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Feeling lost and breaking down

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Replies to: Feeling lost and breaking down

  • Emsmom1Emsmom1 Registered User Posts: 729 Member
    These schools purport to meet 100% of financial need (link below). We started with this list to narrow down schools to which my nephew should apply because he knew he'd have to find funding. Also, while there are some schools that are nearly impossible to gain acceptance to, others have more reasonable acceptance rates (e.g., College of the Holy Cross, Connecticut College, Occidental College) http://www.usnews.com/education/best-colleges/paying-for-college/articles/2016-09-19/colleges-that-claim-to-meet-full-financial-need
  • Emsmom1Emsmom1 Registered User Posts: 729 Member
    Also, some things I've learned from my nephew applying to private colleges that meet full financial need: Start early-sign up for interviews early (most have alumni interviews so you don't have to travel to the school); if the college visits your school or holds an event in your area, go to it. Certain colleges, like College of the Holy Cross, track demonstrated interest so participate in online student chats for the college in which you're interested, follow them on Facebook, etc.
  • aquaptaquapt Registered User Posts: 239 Junior Member
    Yep, there are some great colleges on that list. Grinnell is especially known for fantastic need-based aid, and they have the midwestern geographic/ethnic diversity boost factor. (No engineering, though.)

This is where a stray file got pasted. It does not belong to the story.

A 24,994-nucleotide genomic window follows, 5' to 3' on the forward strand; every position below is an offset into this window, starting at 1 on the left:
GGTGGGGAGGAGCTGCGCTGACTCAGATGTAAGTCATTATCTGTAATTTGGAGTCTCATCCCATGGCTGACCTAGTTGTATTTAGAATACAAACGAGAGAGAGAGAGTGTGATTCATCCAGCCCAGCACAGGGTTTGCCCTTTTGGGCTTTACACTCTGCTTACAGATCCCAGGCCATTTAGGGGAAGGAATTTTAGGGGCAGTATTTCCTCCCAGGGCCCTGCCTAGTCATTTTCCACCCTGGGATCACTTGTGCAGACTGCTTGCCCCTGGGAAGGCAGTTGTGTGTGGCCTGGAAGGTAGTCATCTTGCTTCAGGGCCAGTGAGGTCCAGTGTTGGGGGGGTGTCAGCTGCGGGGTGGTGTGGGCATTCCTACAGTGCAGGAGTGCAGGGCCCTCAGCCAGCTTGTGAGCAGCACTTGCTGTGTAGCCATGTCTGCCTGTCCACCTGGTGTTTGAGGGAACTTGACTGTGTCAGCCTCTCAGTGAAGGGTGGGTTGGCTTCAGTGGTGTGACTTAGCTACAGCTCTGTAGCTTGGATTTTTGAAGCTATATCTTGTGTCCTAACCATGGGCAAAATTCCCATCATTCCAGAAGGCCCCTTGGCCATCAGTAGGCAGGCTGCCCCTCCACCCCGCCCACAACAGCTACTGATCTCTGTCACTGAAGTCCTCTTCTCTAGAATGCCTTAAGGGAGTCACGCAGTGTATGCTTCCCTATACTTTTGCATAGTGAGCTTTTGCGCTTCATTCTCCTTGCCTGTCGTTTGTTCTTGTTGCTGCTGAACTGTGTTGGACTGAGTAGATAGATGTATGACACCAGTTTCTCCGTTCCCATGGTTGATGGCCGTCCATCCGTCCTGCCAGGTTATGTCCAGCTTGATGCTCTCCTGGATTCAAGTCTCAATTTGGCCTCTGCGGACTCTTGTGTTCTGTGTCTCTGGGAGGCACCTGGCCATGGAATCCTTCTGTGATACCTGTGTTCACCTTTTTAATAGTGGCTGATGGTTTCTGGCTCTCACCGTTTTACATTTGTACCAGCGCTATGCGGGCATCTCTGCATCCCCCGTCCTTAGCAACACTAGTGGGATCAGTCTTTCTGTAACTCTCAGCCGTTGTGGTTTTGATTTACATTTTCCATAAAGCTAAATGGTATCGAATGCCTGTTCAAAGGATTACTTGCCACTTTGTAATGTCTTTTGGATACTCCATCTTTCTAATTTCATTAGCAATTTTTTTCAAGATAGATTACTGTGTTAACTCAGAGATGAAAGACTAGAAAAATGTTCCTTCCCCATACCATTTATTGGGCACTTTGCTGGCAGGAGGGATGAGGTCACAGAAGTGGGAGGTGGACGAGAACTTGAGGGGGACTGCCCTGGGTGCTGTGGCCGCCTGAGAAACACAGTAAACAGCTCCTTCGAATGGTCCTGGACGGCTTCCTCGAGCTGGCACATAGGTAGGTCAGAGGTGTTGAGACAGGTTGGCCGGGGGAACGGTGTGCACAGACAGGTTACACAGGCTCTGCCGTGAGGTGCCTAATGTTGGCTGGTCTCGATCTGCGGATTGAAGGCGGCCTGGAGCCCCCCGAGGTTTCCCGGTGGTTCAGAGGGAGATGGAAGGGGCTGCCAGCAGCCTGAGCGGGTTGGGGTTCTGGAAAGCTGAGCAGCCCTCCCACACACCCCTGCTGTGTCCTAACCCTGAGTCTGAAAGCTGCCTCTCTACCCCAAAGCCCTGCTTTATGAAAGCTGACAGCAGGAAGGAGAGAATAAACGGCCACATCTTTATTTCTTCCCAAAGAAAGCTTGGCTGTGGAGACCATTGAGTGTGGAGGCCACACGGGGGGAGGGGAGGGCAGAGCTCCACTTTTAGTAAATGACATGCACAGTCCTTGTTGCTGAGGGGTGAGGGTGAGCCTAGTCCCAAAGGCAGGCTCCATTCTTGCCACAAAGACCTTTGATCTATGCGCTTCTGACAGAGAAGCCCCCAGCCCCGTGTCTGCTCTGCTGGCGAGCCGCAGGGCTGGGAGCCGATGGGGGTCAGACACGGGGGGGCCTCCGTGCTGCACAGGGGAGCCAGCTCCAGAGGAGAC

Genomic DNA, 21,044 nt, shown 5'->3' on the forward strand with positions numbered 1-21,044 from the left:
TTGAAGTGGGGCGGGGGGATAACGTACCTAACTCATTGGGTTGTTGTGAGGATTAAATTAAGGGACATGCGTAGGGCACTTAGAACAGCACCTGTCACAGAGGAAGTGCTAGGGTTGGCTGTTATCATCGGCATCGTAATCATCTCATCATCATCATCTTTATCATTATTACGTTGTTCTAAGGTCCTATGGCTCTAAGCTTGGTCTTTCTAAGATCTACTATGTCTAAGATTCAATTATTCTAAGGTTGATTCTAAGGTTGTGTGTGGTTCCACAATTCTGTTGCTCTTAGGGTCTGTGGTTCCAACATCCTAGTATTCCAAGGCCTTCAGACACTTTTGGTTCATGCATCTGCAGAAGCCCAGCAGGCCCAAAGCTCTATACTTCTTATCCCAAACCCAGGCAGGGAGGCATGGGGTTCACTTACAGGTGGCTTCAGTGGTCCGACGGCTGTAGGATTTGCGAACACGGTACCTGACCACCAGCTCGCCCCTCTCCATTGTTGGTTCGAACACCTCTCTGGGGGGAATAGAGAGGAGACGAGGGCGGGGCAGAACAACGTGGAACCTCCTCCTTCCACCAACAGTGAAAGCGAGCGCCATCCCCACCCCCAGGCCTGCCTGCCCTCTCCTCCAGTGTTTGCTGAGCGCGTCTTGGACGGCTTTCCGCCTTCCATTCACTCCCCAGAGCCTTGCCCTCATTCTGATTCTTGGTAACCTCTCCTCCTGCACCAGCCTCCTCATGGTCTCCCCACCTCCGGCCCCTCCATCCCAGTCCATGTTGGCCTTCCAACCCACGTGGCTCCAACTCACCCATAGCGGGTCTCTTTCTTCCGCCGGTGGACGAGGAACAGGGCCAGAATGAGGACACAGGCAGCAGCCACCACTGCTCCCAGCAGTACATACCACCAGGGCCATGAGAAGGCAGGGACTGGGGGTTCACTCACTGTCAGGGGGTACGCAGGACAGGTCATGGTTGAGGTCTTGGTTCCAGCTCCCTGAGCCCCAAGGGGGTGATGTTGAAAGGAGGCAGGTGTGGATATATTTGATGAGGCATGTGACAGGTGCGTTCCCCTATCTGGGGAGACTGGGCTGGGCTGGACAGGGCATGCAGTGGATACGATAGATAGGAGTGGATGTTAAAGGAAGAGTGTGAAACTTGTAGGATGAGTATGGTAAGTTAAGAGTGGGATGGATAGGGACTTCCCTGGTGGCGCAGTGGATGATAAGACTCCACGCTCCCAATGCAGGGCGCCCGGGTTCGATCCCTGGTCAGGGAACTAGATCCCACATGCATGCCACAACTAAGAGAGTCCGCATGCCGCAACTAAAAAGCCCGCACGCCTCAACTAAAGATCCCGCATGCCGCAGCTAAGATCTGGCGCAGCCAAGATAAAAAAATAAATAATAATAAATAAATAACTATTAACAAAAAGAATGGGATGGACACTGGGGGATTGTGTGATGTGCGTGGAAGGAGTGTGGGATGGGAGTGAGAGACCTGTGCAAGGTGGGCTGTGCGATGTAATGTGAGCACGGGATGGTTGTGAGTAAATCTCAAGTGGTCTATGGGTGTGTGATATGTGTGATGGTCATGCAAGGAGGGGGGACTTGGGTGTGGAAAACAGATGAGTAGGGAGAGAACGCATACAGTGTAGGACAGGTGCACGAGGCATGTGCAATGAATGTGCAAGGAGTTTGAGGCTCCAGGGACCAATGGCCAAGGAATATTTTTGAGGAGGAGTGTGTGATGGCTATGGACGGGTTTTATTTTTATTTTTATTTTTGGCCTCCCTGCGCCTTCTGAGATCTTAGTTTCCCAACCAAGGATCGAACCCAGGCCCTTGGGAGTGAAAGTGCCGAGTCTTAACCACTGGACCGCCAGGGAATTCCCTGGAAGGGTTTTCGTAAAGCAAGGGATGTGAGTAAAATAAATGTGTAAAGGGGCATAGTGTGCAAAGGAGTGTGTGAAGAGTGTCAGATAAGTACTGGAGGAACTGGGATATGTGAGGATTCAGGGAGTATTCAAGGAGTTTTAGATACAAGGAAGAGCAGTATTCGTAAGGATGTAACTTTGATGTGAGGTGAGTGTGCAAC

Don't limit yourself to such a list, though. There are a lot of schools that don't necessarily meet 100% need across the board, but will still do so for those on the low end of the income scale. It's the kids in the mid-range who often don't get their full need met. Or, they're counting on merit aid to cover some of their costs *after* need-based aid, and then they learn that merit and need-based aid do not *stack* - every merit scholarship they get just comes off of the top of their need-based aid, and their costs (which are untenable in real life for their families) remain the same. Each "slice" of the financial-demographic continuum has to strategize accordingly - it's a very different picture depending on where you fall.

    This lists also reminds me that on the opposite end of the spectrum from the male-dominated schools I suggested, it's definitely smart to consider women's colleges (both on and off @Emsmom1's 100%-of-need-met list). Some very high-quality women's colleges can be easier to get into than comparable co-ed schools for no other reason than single-gender schools being less popular. STEM at Smith, for example, is fantastic (plus all the resources of the five-college consortium) and actually has stronger stats for various measures of post-college success than for women at co-ed STEM schools. Not on the list but with some excellent aid opportunities is Agnes Scott College in Atlanta, which ranks #4 on the US News list of "Most Innovative" schools. #3 on that same list is Berea College in KY (not a women's college - shifting gears), another excellent school which does not charge tuition but rather offers a work-study program for all students.